The U.S. government's effort to persuade other countries to adopt norms of responsibility for cyberspace faces a significant obstacle: computers located in the United States host much of the malicious software used to carry out cyberattacks. Robert K. Knake explains in this latest Cyber Brief.
Beginning with the Stuxnet virus launched by the US at an Iranian nuclear facility in 2010 and continuing through to the most recent Sony hacking scandal, A Hacked World Order exposes how the internet has ushered in a new era of geopolitical maneuvering and reveals the tremendous and terrifying implications for our economic livelihood, security, and personal identity.
On November 4, 2015, the Council on Foreign Relations held symposium bringing together leading policymakers and experts to address the state of cybersecurity in the United States and abroad. The discussion covered U.S. legislation, offensive cyber activity and norms of behavior, and cybersecurity around the world.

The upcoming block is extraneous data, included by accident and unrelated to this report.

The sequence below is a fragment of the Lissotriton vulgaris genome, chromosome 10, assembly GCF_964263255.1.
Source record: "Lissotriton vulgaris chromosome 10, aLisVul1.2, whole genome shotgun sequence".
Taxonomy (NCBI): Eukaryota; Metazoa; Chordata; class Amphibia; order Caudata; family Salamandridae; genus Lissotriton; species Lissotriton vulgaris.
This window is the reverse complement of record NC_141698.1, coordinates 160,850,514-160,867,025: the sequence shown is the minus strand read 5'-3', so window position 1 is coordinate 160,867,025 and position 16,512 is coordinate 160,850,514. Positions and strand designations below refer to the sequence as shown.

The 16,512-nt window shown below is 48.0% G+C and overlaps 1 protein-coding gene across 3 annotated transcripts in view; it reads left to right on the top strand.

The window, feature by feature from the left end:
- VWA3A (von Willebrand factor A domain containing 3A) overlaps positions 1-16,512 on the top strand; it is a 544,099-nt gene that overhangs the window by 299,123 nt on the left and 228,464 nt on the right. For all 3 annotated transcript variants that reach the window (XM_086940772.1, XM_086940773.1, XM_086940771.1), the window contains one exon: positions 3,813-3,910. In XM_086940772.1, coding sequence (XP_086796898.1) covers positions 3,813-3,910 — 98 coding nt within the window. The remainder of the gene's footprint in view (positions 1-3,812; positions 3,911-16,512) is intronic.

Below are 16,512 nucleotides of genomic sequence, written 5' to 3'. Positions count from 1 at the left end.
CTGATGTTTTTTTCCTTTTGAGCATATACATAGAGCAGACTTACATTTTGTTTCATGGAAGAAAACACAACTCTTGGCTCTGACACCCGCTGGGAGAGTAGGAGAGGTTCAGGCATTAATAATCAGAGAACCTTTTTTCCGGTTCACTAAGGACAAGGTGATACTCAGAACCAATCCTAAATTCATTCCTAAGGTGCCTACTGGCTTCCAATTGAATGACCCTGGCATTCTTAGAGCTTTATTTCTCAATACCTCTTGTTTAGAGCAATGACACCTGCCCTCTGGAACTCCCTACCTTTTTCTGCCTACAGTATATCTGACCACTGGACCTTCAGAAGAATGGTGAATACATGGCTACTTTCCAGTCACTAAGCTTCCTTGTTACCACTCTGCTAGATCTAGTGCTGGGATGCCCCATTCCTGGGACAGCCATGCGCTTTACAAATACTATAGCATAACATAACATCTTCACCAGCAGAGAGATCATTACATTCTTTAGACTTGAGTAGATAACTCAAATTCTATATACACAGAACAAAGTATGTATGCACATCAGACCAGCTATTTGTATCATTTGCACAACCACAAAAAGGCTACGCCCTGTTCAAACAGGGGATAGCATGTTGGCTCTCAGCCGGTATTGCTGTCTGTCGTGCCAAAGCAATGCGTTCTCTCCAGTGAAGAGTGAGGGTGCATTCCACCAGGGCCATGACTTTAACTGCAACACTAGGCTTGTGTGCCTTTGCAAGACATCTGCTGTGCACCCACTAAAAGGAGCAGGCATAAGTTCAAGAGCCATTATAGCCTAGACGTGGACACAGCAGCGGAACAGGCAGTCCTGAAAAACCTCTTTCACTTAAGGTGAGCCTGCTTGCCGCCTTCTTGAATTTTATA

The Internet’s transformative power has created challenges for governments on a host of policy issues. A new Council on Foreign Relations interactive assesses them through video, a timeline of Internet milestones, an issue brief, and policy recommendations.
The European Court of Justice struck down the Safe Harbor framework, which has governed data transfers between the United States and the European Union for the last fifteen years. CFR Senior Fellow for Digital Policy Karen Kornbluh explains.
Beginning with the Stuxnet virus launched by the US at an Iranian nuclear facility in 2010 and continuing through to the most recent...
The Digital and Cyberspace Policy program addresses one of the most challenging issues facing the country in the 21st century: how to keep the global Internet open, secure, and resilient in the face of unprecedented threats.